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Federal Constitutional Limitations on Congressional Power to Legislate Regarding State Taxation of Electronic Commerce

Hellerstein, Walter

Abstract:

Recent Supreme Court decisions taking a restrictive approach to Congress’ power to regulate interstate commerce under the Commerce Clause and a broader view of states’ immunity from suit under the Eleventh Amendment arguably cast doubt on Congress’ power to legislate a comprehensive solution to the problems raised by state taxation of electronic commerce. A fair reading of the U.S. Supreme Court’s recent decisions reveals that these concerns are unwarranted. In fact, the Court has reaffirmed the core Commerce Clause principles that accord Congress ample power to legislate regarding state taxation of electronic commerce. Moreover, whatever limits there may be on Congress’s power to create federal jurisdiction over nonconsenting states, Congress may employ a variety of methods, short of outright coercion, by which it may induce a state to adopt a legislative program consistent with federal interests.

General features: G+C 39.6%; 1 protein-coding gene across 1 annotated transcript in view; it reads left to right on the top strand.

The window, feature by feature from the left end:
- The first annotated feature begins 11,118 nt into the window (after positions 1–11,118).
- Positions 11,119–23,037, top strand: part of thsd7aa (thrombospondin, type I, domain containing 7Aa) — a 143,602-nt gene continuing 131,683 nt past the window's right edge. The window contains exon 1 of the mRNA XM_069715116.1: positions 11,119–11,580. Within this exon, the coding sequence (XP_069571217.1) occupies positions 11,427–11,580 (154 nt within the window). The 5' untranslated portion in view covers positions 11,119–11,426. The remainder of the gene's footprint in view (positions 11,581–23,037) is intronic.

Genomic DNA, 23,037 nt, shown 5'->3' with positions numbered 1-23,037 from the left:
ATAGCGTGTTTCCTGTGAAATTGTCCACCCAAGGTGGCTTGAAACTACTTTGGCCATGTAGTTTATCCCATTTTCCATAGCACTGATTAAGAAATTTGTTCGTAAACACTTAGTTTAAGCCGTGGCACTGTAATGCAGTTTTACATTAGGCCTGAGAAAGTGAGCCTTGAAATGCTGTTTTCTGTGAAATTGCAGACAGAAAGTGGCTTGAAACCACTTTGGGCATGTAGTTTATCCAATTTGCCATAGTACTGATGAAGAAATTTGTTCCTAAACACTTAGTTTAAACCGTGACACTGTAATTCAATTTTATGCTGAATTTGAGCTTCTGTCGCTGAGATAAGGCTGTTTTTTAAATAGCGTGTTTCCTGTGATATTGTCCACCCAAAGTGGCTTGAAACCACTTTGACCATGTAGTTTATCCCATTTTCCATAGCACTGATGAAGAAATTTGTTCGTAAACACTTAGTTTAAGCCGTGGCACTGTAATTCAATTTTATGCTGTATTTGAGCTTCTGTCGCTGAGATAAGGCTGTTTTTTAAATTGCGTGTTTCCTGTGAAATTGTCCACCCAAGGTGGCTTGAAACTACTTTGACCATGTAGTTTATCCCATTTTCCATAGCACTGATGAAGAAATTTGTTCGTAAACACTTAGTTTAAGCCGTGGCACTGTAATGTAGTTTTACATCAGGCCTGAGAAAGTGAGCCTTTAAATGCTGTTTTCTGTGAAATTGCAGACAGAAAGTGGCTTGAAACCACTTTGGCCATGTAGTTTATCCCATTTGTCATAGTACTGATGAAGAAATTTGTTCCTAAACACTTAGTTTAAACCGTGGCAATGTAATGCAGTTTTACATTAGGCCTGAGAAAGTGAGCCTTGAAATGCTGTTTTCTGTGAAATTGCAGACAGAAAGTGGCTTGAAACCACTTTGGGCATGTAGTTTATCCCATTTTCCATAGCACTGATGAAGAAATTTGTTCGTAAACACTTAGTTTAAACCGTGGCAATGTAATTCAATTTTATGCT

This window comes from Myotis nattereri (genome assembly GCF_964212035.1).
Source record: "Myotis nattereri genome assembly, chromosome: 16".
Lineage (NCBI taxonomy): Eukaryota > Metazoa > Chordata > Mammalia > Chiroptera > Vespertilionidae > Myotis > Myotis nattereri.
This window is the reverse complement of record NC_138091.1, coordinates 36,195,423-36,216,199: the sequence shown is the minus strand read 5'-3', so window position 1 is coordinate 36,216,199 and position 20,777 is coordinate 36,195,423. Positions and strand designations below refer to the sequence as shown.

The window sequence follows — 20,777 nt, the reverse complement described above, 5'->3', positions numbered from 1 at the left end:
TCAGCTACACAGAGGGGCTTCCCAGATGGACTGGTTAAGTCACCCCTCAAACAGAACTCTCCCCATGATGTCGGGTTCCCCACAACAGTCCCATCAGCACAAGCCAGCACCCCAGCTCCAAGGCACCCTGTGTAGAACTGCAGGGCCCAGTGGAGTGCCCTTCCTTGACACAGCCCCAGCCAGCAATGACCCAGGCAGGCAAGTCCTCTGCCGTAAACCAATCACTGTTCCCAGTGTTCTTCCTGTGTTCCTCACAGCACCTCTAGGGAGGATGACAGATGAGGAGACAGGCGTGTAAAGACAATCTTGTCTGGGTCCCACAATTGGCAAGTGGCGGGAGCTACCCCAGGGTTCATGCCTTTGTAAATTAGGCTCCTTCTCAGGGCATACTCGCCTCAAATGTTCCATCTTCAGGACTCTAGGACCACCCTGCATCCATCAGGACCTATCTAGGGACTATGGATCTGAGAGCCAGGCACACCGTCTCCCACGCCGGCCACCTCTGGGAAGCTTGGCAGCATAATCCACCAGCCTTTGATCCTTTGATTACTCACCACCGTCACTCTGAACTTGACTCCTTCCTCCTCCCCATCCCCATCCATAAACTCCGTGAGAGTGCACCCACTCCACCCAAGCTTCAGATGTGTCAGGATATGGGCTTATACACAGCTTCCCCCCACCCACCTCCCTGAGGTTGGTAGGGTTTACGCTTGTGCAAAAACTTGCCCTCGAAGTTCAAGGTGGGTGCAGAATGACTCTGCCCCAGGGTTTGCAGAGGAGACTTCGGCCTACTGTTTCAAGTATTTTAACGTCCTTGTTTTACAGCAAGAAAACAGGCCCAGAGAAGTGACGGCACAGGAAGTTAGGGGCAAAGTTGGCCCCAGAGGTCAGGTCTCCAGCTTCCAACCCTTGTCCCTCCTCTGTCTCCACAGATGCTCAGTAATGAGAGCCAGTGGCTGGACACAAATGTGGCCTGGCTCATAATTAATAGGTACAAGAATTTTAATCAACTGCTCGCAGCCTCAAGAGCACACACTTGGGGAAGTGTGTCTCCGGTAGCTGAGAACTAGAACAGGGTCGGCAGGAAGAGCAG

Citation

Hellerstein, Walter (2000), Federal Constitutional Limitations on Congressional Power to Legislate Regarding State Taxation of Electronic Commerce, National Tax Journal, 53:4, pp. 1307-26

DOI: dx.doi.org/10.17310/ntj.2000.4S2.03